In Lyon, an exhibition dedicated to the city’s industrial past

Lyon, capital of Gaul and Gones. Certainly, but we tend to forget that the city mainly made a name for itself thanks to its industrial past. A working-class adventure highlighted by the Lyon History Museum (MHL) – which shares the walls of the Gadagne Museum with the Museum of Puppetry Arts (MAM) – through its new permanent collection, entitled What are you doing ? Industrial and working class Lyon“.”It’s about of the third part of the museum’s new permanent route”, accurate Xavier de la Selle, director of the Gadagne museum. And to add. “Lyon’s industrial past has contributed greatly to the development of the city’s landscape. Its development has left a lasting mark on the city and its identity to this day. We had to pay tribute to him“.

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What are you doing ? Industrial and working-class Lyon: an interactive journey

It all started during the Renaissance, the era of fairs (1450-1560), as told in the first room of the exhibition. Lyon became, under the supervision of Italian merchant-bankers, the French center for spices and silks from the East. Prosperity is revealed by a superb painting by Pierre Bonirote, Origin of the manufacture of silk fabrics in Lyon in 1536 (1842), and a wonderful “space to smell” where visitors are invited to immerse themselves in the olfactory atmosphere of these markets of the past. “From the middle of the 15th century, the city became a manufacturer by developing printing and silk“, explained Xavier de la Selle.

A large part of the exhibition – two rooms out of six – is mainly devoted to this textile industry, from the 17th to the 19th century. Called the Grande Fabrique, it was controlled by the Minister of Finance, Colbert, in 1667. A “golden age” of Lyon’s silk industry. Very interactive, the route then invites the visitor to put himself in the shoes of a silk weaver – a canut – by introducing him to all the techniques of the textile trades. The centerpiece of the collection, an exquisite fabric almost 3 meters long, called “à la grande tire”, which appeared in Lyon around 1605, then appeared before our astonished eyes. A rare example of trade preserved and visible in France. Reunited thanks to an association of Lyon, Living silk, the device, which was imported from Italy at the beginning of the 17th century, now shows untied strings to allow the public to better understand its complex weaving system. The device, not working, is in “ready to weave” mode. “We owe to this type of craft the finest silk of the 18th century and of the First Empire.“, says Claire Deglise, head of exhibitions at the Gadagne museum.These looms, of enormous size, changed the dimensions of the workshops in the hill district of Croix-Rousse, where most of the canuts lived.“, said Claire Deglise.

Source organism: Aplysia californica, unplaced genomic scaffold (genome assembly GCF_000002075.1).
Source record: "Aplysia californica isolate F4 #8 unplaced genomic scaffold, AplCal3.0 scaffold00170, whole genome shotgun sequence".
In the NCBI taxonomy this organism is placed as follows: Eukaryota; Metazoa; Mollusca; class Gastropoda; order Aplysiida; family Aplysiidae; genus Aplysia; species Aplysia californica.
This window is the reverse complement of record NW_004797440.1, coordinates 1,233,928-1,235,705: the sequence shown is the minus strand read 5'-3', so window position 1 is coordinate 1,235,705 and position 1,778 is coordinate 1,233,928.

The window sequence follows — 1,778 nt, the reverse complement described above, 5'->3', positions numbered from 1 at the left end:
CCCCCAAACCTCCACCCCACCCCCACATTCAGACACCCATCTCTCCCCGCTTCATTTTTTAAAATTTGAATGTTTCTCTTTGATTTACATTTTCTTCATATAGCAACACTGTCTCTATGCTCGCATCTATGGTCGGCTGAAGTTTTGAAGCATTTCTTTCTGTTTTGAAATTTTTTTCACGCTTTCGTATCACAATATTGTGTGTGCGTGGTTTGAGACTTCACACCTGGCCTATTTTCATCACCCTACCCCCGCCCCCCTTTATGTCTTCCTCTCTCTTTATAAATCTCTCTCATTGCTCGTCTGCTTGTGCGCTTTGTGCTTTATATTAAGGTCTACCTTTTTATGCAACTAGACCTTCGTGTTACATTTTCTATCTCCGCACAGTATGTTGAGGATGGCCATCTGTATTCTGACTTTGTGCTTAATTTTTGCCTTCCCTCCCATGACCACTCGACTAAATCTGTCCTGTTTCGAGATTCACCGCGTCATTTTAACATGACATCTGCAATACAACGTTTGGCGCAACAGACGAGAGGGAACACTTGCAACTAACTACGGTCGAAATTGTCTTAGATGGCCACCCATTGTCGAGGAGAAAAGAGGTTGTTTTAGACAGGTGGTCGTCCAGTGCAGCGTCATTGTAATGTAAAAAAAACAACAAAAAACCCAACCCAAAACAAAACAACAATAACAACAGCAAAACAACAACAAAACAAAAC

Jacquard mechanics with Vincenzi division (1906) P. Aubert

Fabric library and playful scenography

Another device that should not be missed, the second loom, called “Jacquard”, which promoted technical progress thanks to a system of punched cards that guide the weaving needles. A binary system – ancestor of computing – that allowed an evolution of fabrics, visible in a “tissue library” where the visitor can touch different patterned samples (canvas, satin, etc.). The playful scenography is the great success of this permanent exhibition that also has the merit of not hiding the dark side of this industrial epic: the revolts of the canuts, between 1831 and 1848, who denounced the insufficient that salary. Beyond observation, we learn the causes of these uprisings: the cleavage between 6,000 silk workers (traders) and 30,000 workshop managers and workers (canuts). The former, who bought the raw material, always passed on downward fluctuations in the market to pay the latter as little as possible. We can only smile -yellow- when reading this part Shuttle shots published in the workers’ newspaper, The Echo of the Factory (1832). A worker shouted:A worker is congratulated because he was not injured during three days of work. Parbleu, the merchants have made us so thin that they cannot adjust us!“. The reality of a condition of the working class that would continue to grow from the end of the 19th century, when Lyon’s manufacturing production was now concentrated in large factories that rationalized work by punctuating the body and actions.

What are you doing ? Industrial and working-class Lyon, at the Lyon History Museum. Museum of Gadagne

Permanent exhibition: What do you do? Industrial and working-class Lyon, at the Lyon History Museum (Gadagne Museum), in Lyon.

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